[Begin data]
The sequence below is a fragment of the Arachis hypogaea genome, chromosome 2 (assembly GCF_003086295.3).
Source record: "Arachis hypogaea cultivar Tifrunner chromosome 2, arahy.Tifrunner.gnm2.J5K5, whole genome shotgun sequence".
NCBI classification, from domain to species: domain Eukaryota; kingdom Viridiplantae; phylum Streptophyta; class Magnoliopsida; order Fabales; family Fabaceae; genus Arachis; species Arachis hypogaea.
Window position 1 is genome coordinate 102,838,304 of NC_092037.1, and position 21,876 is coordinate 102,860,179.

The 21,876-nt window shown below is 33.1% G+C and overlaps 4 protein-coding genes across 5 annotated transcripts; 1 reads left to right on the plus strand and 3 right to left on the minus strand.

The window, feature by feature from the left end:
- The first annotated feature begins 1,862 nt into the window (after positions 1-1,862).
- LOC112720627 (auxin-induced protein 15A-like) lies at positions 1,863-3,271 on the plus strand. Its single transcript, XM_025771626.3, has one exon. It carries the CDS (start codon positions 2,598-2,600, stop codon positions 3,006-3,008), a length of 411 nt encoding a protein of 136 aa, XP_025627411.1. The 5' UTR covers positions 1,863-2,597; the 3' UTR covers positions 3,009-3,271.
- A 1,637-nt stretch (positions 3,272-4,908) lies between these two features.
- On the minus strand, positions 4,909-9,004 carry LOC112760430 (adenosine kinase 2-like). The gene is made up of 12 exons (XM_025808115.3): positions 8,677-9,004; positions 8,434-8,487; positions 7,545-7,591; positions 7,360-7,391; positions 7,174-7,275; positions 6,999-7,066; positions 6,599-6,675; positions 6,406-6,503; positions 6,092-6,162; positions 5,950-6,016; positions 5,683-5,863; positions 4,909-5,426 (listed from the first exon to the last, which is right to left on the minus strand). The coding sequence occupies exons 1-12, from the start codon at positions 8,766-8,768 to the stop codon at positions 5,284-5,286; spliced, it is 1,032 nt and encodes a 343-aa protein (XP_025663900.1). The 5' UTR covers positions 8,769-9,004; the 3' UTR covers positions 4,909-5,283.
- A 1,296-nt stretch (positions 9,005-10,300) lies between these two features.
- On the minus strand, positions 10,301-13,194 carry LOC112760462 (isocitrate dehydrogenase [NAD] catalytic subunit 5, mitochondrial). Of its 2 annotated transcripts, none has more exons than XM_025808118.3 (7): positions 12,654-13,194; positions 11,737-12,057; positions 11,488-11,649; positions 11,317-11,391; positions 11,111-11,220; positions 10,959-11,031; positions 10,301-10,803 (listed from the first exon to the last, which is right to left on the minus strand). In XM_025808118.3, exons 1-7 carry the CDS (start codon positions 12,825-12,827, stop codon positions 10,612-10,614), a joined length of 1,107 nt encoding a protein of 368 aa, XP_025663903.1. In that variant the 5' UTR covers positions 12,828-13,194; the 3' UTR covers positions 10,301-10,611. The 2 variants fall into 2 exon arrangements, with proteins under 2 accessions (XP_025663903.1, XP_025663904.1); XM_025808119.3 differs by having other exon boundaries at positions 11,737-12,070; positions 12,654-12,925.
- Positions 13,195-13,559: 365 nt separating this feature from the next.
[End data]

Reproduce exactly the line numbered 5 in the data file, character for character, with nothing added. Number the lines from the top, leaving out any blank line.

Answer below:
The 21,876-nt window shown below is 33.1% G+C and overlaps 4 protein-coding genes across 5 annotated transcripts; 1 reads left to right on the plus strand and 3 right to left on the minus strand.